For a text to be successful, elements of the setting must be recognisable.
“If you look at satellite photographs of the Far East by night, you’ll see a large splotch curiously lacking in light. This is the Democratic People’s Republic of Korea.” So begins the semi-fictionalised novel Nothing to Envy: Love, Life and Death in North Korea, set in North Korea during the period of the Arduous March (the extreme famine of the 1990s). It follows the stories of six North Korean defectors, told to author and journalist Barbara Demick when she was living in South Korea and working as a correspondent for the Los Angeles Times. Demick interviewed almost a hundred defectors, and from these, crafted a realistic window into the almost unimaginable world they once inhabited. While the people and the horrors that they’ve endured create an eye-opening piece of literature that should be required reading, the most impactful and successful part of the novel is its setting. The elements of manipulation and control that the West thinks of when the North Korean leaders are mentioned are nothing compared to the reality. And perhaps the scariest part of this text is that these elements, considered alien and evil by many, are easily recognisable in almost every government in the world. Yes, this story offers a glimpse into the harsh realities of a modern-day communist dictatorship, but it also forces us to look long and hard at our own realities. The government of the Democratic People’s Republic of Korea employs many methods to ensure the continuing subservience of its subjects; amongst them, the fear and vilification of their enemies, control over the media and reporters, and continuing, repeated lies. All of which can be found, to some degree, in the governments of democracies the world over.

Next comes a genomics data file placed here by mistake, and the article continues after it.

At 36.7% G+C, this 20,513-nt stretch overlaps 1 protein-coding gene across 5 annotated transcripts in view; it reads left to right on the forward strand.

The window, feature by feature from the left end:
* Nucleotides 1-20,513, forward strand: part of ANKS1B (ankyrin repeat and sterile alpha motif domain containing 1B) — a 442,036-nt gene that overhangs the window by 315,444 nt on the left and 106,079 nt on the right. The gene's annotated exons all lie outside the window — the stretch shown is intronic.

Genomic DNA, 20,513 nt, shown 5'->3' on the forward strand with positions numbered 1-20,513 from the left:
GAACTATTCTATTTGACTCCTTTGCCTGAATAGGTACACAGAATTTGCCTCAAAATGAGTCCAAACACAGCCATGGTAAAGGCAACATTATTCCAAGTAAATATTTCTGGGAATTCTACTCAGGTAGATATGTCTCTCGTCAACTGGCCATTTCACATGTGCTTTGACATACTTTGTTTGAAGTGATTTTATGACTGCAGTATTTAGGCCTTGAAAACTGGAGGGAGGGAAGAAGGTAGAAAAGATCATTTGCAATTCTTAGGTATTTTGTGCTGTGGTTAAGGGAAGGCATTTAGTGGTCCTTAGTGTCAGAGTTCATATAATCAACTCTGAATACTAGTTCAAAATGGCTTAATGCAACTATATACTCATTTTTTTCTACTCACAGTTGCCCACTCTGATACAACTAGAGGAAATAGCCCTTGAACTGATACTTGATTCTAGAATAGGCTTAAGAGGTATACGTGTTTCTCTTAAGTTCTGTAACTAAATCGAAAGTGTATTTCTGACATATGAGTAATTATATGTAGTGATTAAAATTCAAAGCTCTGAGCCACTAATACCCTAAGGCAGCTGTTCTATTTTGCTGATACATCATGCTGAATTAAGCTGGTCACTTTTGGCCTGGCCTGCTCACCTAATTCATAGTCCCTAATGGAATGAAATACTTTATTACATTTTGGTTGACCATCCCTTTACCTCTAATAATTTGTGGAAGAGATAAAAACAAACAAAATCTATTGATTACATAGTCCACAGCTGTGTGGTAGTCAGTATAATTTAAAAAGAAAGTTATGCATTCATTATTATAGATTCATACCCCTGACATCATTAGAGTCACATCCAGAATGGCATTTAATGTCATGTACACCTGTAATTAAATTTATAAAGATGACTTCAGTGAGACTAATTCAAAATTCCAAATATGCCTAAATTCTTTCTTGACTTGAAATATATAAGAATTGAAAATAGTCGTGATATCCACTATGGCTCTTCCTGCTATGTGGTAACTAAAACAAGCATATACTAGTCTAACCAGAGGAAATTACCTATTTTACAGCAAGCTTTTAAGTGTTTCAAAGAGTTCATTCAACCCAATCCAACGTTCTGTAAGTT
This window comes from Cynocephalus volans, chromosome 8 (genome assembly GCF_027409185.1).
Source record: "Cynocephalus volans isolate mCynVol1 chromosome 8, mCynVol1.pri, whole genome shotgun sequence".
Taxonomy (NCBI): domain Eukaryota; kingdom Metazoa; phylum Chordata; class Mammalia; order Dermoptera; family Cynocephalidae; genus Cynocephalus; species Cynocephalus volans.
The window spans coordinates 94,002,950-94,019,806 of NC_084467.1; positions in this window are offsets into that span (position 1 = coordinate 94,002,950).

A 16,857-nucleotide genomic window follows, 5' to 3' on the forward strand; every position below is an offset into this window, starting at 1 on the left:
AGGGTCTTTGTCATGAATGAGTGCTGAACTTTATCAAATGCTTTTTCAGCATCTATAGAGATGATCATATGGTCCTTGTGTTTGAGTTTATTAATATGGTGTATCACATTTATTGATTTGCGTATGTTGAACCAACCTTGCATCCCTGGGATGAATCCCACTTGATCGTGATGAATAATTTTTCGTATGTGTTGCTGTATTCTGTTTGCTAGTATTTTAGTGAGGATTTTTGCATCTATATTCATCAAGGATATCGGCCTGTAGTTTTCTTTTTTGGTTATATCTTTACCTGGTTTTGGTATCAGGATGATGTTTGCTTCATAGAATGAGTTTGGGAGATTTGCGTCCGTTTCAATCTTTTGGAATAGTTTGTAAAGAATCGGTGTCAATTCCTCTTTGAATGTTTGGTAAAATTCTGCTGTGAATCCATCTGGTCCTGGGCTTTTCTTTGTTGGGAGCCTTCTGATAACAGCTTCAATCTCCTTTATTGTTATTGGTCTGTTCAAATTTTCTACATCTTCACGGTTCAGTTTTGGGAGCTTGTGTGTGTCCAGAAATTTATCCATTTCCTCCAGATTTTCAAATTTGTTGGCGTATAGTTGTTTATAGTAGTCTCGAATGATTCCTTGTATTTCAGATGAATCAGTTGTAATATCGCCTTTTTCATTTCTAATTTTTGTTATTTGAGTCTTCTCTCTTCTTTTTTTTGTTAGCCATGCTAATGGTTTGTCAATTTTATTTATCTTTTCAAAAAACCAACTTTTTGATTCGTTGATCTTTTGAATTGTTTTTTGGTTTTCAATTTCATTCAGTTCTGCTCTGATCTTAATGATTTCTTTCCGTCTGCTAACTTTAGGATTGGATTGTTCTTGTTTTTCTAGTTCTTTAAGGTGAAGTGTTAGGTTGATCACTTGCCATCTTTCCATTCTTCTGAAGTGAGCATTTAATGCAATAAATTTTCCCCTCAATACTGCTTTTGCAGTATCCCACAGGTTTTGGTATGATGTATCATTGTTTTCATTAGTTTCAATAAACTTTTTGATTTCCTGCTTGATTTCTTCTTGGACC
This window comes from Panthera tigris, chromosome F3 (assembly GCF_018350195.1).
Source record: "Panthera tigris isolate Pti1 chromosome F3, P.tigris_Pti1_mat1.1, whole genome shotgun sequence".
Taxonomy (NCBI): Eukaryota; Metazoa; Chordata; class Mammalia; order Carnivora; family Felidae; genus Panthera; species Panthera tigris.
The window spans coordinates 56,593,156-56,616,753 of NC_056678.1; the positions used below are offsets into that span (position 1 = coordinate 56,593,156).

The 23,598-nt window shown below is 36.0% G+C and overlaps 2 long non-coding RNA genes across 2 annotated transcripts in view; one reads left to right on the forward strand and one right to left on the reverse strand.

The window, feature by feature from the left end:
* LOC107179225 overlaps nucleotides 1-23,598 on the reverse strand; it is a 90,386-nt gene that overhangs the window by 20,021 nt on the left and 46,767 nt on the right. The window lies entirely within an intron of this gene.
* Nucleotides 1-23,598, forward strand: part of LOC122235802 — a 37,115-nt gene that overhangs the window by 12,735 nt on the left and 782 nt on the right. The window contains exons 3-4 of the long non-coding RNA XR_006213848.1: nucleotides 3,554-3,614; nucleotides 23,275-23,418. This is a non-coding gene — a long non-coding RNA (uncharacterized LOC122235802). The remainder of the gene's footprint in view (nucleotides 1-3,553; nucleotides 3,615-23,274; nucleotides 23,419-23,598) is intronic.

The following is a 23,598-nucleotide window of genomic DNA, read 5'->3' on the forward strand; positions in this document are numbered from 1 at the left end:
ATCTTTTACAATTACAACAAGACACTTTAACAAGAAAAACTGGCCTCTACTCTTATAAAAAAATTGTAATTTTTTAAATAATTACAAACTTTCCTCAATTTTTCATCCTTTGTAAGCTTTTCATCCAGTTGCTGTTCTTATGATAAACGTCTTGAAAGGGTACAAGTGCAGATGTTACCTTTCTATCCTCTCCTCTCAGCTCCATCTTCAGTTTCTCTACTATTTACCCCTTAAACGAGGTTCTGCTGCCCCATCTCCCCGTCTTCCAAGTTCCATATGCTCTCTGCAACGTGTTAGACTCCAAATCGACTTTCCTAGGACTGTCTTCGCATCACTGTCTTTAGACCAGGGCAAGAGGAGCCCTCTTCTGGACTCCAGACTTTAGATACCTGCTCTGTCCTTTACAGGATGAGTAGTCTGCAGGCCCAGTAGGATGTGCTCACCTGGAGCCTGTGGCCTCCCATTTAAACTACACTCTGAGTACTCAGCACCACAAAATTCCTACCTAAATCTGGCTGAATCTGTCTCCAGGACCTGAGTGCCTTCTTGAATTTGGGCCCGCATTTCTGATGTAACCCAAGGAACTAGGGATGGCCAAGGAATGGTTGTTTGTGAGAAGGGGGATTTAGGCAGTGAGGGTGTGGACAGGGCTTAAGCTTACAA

Perhaps the most easily recognisable element of manipulation and control in North Korea is the vilification of enemies. This text shows, to an astonishing degree, that in North Korea, almost the whole world is the enemy. The public is firmly influenced by the government to dehumanise these enemies, justifying their typically inhumane treatment. Prisoners in the North Korean prisoner of war camps, most of them captured during the horrific Korean War, “…were housed in squalid camps where they were not permitted to bathe or brush their teeth. Their hair became infested with lice; untreated wounds swarmed with maggots. They were fed one meal of rice and saltwater a day.” They were, and are, objectified and seen as less than human – despite the fact that often, they are not even ‘real’ enemies. Americans, for whom they hold a particular hatred after the Korean War, are the “…incarnation of evil…”; all throughout their lives, North Koreans are taught to hate them, and their pathetic South Korean lackeys. At school, their textbooks “…were full of stories of people burned, crushed, stabbed, shot, and poisoned by the enemy.” Everyone who isn’t North Korean is lesser, and lumped into this group are the lower North Korean classes, known collectively as the ‘hostile class’. This includes drug dealers, petty criminals, murderers, prostitutes, and the very poor. Also included are the politically suspect, defined as “People from families of wealthy farmers, merchants, industrialists, landowners, or those whose private assets have been completely confiscated; pro-Japan and pro-U.S. people; reactionary bureaucrats; defectors from the South … Buddhists, Catholics, expelled public officials, those who helped South Korea during the Korean War.” North Koreans of these lower ranks were “…banned from living in … Pyongyang or the nicer patches of countryside … where the soil was more fertile and the weather warmer…” and “…couldn’t dream of joining the Workers’ Party, which … controlled the plum jobs.” If you are classified as a member of the hostile class, you remain there for life. The stain is passed on to your children and grandchildren. You are denied the best education, the best jobs, the best land, and the best opportunities. Everyone who doesn’t fit with the North Korean regime’s idea of perfect and non-threatening is treated as less human than the rest, outsiders and the lower classes alike. This is a mindset that is echoed throughout the world. Racism, sexism, xenophobia, and religious intolerance all fit under this banner. A particularly relevant example is the treatment of Muslims by many in today’s society. These people share the prejudice that all Muslims are evil, that they hate white people and non-Muslims and want to kill all of them. In their eyes, believing in the Muslim faith and being part of ISIS are completely interchangeable. This prejudice against the enemy was also seen in both World Wars, and on both sides. Japs, Nazis, Jews, Brits, Americans, all were objectified in propaganda and public belief to justify their sickening treatment of each other. The disgusting conditions of the German, Japanese, and Russian detention and prisoner of war camps are well-documented; perhaps not as well known are the Japanese internment camps in the USA, where all Japanese citizens living in the US – even those who were US citizens and only of Japanese descent – were forced to reside. And of course, the treatment of indigenous peoples throughout history – and in places like Australia and the US, to this day – has been a shameful travesty. After World War II, we declared that we would ‘Never Forget’. But these issues are just as prevalent in society today as they were then. The only way to fight them is by the consistent defence of human rights and freedom; by protesting when these rights and liberties are threatened; by self-education and awareness of your privileges. Even if these people truly are monstrous in their actions and views of the world, nothing justifies becoming monstrous in your dealings with them. Everyone agrees that North Korea must be stopped, that atrocities such as the inhumane treatment of US student Otto Warmbier must be prevented from happening again, and that soon, something is going to give. But if we go about this the same way the Allies stripped Germany after the First World War, the chances are high that this will only result in stoking hatred, that just as the Allies did, we will set the stage for our own Second World War. If we remember anything from these experiences, it is that we are all human, no matter our actions, and responding reasonably will neuter this threat – and future ones – more effectively than violence ever could.